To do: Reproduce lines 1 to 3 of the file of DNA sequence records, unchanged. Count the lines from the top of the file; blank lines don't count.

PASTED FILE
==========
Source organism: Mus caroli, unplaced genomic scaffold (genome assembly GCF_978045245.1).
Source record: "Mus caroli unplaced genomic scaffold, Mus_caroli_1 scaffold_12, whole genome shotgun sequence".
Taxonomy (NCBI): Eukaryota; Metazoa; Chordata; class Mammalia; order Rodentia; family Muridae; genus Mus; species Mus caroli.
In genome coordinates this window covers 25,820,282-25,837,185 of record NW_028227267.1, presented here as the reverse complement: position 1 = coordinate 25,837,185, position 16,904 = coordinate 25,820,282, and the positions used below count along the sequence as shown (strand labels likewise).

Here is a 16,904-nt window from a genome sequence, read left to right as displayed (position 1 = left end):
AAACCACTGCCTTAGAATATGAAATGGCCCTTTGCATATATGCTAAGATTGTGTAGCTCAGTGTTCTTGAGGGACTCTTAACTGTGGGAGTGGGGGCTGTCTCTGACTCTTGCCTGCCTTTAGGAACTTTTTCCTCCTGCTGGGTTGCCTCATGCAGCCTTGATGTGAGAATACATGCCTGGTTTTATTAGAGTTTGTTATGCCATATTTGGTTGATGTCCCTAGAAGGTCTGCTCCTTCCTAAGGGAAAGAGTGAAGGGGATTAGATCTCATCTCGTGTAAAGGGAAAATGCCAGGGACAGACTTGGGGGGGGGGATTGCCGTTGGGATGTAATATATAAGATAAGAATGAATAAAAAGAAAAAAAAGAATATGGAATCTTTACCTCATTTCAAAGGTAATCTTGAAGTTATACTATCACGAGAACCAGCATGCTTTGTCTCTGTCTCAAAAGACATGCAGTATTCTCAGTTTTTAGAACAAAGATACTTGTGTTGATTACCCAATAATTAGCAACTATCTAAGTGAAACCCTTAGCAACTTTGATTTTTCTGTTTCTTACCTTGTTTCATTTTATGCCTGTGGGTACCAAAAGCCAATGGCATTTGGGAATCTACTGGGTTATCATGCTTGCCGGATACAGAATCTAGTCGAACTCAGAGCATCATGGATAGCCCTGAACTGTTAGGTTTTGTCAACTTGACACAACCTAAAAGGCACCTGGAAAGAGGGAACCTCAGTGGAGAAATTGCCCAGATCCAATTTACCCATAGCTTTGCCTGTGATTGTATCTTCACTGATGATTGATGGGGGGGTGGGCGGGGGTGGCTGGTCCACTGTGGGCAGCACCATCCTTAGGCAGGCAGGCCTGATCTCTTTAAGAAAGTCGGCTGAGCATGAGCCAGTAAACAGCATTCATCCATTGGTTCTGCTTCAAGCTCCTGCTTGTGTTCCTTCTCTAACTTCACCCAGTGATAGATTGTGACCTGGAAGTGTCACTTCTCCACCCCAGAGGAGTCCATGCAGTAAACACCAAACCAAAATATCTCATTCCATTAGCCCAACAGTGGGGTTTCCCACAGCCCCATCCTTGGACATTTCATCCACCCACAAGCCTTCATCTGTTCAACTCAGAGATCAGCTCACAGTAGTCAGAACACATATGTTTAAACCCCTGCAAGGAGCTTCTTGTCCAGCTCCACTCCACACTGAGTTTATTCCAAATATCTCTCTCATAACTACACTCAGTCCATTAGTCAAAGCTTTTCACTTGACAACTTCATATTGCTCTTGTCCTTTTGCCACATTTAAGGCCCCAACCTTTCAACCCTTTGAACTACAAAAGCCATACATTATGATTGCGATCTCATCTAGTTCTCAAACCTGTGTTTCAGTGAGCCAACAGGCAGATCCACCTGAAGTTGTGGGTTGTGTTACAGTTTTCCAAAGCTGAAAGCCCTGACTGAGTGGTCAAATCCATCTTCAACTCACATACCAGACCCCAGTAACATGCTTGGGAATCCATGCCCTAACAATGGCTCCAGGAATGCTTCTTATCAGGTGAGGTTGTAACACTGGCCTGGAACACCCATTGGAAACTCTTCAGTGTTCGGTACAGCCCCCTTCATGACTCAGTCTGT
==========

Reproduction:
Source organism: Mus caroli, unplaced genomic scaffold (genome assembly GCF_978045245.1).
Source record: "Mus caroli unplaced genomic scaffold, Mus_caroli_1 scaffold_12, whole genome shotgun sequence".
Taxonomy (NCBI): Eukaryota; Metazoa; Chordata; class Mammalia; order Rodentia; family Muridae; genus Mus; species Mus caroli.